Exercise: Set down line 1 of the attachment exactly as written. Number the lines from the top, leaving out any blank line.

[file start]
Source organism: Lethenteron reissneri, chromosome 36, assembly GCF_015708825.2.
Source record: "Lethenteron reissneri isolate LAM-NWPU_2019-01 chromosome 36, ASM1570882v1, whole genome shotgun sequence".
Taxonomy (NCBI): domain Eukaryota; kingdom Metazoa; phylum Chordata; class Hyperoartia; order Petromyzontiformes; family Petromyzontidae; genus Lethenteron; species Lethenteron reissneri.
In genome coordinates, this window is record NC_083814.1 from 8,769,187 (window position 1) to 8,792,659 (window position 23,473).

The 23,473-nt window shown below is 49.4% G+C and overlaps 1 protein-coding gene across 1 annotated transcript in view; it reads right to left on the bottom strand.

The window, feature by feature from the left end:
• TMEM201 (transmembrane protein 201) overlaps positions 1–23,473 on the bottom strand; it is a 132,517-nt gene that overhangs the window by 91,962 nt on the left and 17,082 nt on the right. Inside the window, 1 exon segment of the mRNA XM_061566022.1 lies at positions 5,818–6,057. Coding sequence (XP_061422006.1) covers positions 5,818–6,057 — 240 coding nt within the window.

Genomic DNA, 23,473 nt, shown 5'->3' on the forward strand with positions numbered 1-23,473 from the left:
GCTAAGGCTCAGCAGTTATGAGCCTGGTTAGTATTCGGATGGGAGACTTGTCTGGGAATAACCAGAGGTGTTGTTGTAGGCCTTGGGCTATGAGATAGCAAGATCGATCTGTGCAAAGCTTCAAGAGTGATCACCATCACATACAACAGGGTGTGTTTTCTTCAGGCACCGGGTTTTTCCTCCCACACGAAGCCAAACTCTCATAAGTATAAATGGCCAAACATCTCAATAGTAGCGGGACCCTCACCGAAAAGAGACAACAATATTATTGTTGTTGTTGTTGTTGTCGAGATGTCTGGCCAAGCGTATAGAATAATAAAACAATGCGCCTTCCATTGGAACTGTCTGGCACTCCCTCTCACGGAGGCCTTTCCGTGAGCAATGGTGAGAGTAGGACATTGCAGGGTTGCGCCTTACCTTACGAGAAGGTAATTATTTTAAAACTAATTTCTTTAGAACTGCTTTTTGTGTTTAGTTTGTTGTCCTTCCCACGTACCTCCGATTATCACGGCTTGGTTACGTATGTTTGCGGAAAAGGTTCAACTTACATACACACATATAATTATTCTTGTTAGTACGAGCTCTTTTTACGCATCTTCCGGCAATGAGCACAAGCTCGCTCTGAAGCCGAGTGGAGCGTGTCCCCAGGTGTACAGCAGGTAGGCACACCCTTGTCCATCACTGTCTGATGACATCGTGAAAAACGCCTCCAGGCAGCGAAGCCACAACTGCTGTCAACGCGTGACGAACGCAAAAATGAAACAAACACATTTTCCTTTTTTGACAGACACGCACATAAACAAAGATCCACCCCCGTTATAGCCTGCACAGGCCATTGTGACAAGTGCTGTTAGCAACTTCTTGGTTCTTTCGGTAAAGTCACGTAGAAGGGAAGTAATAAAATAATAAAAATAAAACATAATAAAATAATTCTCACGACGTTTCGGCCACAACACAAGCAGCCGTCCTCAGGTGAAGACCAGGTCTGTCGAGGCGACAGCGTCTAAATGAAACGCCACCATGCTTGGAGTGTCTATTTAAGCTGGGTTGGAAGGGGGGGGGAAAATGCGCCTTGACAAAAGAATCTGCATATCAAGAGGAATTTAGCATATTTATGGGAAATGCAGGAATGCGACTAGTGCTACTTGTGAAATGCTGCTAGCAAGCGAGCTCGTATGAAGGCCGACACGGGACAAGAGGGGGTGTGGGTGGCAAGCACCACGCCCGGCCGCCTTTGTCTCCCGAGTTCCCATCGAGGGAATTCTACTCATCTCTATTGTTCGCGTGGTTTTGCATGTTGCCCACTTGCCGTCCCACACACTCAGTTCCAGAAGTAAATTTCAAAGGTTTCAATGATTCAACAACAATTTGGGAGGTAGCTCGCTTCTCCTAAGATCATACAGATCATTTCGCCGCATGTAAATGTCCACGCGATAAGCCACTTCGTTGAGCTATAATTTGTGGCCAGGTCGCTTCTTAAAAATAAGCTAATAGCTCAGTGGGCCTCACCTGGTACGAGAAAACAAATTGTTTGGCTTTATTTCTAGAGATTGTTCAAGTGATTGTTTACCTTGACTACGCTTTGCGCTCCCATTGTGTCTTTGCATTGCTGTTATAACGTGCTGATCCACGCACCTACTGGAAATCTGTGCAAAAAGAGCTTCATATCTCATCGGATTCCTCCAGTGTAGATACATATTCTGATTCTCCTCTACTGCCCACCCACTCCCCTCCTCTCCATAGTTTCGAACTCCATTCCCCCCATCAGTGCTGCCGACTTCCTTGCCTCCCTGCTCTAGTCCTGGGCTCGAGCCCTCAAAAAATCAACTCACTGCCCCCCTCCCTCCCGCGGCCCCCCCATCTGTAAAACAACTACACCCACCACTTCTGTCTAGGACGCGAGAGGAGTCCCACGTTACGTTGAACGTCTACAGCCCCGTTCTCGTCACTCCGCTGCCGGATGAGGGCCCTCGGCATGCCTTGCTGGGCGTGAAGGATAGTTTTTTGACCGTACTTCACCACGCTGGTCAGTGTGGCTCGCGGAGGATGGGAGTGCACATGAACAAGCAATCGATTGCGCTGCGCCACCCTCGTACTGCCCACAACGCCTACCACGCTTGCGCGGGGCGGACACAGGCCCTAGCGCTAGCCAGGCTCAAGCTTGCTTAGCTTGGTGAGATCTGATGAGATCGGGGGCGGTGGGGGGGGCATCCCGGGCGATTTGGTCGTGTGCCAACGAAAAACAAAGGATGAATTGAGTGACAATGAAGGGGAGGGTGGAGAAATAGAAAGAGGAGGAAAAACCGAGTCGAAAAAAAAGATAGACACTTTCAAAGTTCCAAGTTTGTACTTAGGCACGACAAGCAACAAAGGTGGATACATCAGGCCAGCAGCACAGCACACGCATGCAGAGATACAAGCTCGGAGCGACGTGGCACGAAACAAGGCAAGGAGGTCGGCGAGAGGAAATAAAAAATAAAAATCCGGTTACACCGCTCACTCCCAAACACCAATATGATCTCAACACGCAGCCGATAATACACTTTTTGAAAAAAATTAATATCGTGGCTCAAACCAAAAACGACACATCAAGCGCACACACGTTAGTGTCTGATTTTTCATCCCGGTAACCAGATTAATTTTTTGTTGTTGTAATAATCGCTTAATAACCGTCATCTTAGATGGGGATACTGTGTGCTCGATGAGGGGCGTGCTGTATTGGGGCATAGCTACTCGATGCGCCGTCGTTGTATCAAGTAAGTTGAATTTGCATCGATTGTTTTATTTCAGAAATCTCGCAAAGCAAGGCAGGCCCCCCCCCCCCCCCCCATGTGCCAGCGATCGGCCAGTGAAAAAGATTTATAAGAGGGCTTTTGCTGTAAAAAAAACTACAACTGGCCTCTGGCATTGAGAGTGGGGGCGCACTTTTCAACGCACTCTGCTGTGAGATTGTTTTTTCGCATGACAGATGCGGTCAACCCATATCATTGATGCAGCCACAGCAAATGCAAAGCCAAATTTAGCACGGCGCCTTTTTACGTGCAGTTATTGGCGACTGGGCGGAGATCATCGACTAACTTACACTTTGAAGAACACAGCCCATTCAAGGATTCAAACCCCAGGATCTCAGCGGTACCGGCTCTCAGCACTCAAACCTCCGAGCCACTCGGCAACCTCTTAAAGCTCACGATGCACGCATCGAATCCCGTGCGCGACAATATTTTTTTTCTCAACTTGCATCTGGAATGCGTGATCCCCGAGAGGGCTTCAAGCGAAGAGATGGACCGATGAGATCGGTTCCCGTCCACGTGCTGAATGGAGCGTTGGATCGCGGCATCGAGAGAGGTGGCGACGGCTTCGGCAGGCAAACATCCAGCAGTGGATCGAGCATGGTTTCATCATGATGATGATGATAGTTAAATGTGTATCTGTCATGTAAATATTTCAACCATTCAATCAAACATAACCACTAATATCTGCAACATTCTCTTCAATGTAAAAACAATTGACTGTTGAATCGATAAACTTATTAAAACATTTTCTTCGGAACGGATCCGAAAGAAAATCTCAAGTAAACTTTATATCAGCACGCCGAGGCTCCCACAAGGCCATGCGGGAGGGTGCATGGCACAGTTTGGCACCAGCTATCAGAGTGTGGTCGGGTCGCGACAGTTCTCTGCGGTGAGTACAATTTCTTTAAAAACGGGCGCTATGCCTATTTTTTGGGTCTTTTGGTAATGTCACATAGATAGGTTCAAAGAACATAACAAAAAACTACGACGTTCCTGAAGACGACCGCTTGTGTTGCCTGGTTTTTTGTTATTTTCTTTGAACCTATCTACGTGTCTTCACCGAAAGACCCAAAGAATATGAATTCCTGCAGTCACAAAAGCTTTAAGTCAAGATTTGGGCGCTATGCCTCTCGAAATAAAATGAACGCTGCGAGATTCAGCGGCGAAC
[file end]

Source organism: Lethenteron reissneri, chromosome 36, assembly GCF_015708825.2.